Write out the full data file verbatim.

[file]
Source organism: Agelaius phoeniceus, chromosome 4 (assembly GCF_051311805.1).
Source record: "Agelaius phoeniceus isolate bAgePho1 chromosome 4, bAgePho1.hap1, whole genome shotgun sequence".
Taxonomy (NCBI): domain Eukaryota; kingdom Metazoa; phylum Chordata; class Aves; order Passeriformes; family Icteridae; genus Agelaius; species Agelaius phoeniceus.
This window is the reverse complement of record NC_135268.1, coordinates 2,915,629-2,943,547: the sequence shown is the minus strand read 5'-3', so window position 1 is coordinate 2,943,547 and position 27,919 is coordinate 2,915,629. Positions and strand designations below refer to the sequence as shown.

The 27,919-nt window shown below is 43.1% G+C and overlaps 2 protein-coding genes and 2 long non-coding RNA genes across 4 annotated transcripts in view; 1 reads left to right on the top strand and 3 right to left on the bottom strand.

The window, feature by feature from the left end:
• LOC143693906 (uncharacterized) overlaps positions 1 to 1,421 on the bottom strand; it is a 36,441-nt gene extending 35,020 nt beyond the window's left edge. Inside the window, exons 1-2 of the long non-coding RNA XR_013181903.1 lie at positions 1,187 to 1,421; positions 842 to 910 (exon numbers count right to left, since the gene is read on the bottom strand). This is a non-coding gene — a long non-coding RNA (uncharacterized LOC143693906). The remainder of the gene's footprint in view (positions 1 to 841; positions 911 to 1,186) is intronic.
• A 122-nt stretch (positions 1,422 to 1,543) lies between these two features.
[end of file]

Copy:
Source organism: Agelaius phoeniceus, chromosome 4 (assembly GCF_051311805.1).
Source record: "Agelaius phoeniceus isolate bAgePho1 chromosome 4, bAgePho1.hap1, whole genome shotgun sequence".
Taxonomy (NCBI): domain Eukaryota; kingdom Metazoa; phylum Chordata; class Aves; order Passeriformes; family Icteridae; genus Agelaius; species Agelaius phoeniceus.
This window is the reverse complement of record NC_135268.1, coordinates 2,915,629-2,943,547: the sequence shown is the minus strand read 5'-3', so window position 1 is coordinate 2,943,547 and position 27,919 is coordinate 2,915,629. Positions and strand designations below refer to the sequence as shown.

The 27,919-nt window shown below is 43.1% G+C and overlaps 2 protein-coding genes and 2 long non-coding RNA genes across 4 annotated transcripts in view; 1 reads left to right on the top strand and 3 right to left on the bottom strand.

The window, feature by feature from the left end:
• LOC143693906 (uncharacterized) overlaps positions 1 to 1,421 on the bottom strand; it is a 36,441-nt gene extending 35,020 nt beyond the window's left edge. Inside the window, exons 1-2 of the long non-coding RNA XR_013181903.1 lie at positions 1,187 to 1,421; positions 842 to 910 (exon numbers count right to left, since the gene is read on the bottom strand). This is a non-coding gene — a long non-coding RNA (uncharacterized LOC143693906). The remainder of the gene's footprint in view (positions 1 to 841; positions 911 to 1,186) is intronic.
• A 122-nt stretch (positions 1,422 to 1,543) lies between these two features.